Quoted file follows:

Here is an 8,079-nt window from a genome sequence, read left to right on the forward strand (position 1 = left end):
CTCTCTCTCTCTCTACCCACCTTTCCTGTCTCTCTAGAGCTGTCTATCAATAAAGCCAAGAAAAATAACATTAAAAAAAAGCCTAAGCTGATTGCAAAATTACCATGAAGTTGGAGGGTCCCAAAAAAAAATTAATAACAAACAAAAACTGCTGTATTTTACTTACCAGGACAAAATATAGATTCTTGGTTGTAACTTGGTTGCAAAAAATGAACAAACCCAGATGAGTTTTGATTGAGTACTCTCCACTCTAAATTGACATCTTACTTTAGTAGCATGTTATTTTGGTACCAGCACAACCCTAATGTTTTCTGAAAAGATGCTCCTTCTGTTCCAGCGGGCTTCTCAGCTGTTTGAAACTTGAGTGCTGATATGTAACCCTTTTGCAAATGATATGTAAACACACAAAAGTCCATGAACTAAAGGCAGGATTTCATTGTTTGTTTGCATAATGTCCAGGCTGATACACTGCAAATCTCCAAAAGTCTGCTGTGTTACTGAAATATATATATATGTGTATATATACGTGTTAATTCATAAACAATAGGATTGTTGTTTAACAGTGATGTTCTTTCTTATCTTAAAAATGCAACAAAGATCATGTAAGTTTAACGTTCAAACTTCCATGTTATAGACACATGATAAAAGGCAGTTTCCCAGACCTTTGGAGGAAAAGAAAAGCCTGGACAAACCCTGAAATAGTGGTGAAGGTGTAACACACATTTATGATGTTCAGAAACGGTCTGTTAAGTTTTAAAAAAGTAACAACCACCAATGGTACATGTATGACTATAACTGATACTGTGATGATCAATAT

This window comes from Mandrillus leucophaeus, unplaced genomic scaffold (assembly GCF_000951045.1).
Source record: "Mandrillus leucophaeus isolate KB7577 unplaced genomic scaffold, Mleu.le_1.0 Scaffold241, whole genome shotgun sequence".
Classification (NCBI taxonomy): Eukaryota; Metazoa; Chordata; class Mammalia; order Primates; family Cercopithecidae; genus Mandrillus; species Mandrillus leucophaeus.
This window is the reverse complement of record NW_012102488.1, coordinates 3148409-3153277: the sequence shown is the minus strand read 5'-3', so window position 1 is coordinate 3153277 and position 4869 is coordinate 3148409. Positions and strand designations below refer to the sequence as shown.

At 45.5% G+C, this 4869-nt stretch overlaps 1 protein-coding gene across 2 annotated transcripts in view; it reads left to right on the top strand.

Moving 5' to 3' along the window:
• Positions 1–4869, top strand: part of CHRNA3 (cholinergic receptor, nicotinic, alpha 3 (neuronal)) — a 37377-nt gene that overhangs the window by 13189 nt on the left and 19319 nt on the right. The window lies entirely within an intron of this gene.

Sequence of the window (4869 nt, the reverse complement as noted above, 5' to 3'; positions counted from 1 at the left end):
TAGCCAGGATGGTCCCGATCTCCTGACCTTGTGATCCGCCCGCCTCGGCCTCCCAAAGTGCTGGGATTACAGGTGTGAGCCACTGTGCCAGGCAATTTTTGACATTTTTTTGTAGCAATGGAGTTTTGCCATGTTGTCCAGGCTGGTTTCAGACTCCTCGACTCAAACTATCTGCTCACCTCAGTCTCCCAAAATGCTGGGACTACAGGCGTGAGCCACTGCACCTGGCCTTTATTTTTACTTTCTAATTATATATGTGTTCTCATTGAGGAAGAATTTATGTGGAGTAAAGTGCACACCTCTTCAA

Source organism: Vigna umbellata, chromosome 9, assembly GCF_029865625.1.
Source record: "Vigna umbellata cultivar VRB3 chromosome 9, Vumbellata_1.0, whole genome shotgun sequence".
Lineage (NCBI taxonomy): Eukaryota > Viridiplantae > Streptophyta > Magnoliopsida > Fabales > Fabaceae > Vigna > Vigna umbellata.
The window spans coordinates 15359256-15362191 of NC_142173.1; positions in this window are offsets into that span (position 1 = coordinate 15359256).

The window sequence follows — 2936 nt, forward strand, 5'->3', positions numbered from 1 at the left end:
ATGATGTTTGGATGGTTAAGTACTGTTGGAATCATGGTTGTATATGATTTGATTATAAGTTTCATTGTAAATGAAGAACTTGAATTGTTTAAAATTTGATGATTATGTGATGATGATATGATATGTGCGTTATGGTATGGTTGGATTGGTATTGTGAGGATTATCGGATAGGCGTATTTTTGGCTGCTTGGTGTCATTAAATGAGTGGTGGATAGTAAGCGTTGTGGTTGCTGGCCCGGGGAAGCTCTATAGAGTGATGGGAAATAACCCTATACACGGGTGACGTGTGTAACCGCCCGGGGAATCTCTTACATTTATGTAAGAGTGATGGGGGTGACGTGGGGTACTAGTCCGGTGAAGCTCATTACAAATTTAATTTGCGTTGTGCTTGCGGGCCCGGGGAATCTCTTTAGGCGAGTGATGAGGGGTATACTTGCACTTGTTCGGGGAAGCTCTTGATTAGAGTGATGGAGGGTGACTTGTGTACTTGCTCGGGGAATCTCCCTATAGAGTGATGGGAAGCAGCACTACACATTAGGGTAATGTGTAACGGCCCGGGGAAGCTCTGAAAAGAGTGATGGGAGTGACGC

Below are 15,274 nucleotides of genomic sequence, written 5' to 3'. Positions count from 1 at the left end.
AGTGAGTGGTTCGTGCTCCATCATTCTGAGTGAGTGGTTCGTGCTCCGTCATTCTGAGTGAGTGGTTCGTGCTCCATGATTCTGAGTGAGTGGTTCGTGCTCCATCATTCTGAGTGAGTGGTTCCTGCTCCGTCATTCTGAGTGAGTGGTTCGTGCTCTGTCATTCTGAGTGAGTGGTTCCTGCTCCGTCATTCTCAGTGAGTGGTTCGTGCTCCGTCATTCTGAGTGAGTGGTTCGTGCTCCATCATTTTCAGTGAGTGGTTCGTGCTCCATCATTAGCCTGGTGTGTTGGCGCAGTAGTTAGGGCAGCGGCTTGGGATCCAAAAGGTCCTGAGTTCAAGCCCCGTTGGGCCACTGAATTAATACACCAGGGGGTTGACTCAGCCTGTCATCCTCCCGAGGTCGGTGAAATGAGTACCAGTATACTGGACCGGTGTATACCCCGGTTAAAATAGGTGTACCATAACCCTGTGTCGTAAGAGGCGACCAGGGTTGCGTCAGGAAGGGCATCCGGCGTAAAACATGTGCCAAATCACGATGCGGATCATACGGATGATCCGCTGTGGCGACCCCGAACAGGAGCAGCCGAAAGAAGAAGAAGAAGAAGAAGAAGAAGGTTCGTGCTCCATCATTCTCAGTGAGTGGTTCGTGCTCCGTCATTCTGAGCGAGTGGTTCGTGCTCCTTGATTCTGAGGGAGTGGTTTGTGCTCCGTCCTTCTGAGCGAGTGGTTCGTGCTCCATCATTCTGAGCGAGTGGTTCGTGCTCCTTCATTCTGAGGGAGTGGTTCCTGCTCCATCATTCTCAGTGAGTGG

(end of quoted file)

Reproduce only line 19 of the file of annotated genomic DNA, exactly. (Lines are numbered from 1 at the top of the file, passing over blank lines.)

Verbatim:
AGTGAGTGGTTCGTGCTCCATCATTCTGAGTGAGTGGTTCGTGCTCCGTCATTCTGAGTGAGTGGTTCGTGCTCCATGATTCTGAGTGAGTGGTTCGTGCTCCATCATTCTGAGTGAGTGGTTCCTGCTCCGTCATTCTGAGTGAGTGGTTCGTGCTCTGTCATTCTGAGTGAGTGGTTCCTGCTCCGTCATTCTCAGTGAGTGGTTCGTGCTCCGTCATTCTGAGTGAGTGGTTCGTGCTCCATCATTTTCAGTGAGTGGTTCGTGCTCCATCATTAGCCTGGTGTGTTGGCGCAGTAGTTAGGGCAGCGGCTTGGGATCCAAAAGGTCCTGAGTTCAAGCCCCGTTGGGCCACTGAATTAATACACCAGGGGGTTGACTCAGCCTGTCATCCTCCCGAGGTCGGTGAAATGAGTACCAGTATACTGGACCGGTGTATACCCCGGTTAAAATAGGTGTACCATAACCCTGTGTCGTAAGAGGCGACCAGGGTTGCGTCAGGAAGGGCATCCGGCGTAAAACATGTGCCAAATCACGATGCGGATCATACGGATGATCCGCTGTGGCGACCCCGAACAGGAGCAGCCGAAAGAAGAAGAAGAAGAAGAAGAAGAAGGTTCGTGCTCCATCATTCTCAGTGAGTGGTTCGTGCTCCGTCATTCTGAGCGAGTGGTTCGTGCTCCTTGATTCTGAGGGAGTGGTTTGTGCTCCGTCCTTCTGAGCGAGTGGTTCGTGCTCCATCATTCTGAGCGAGTGGTTCGTGCTCCTTCATTCTGAGGGAGTGGTTCCTGCTCCATCATTCTCAGTGAGTGG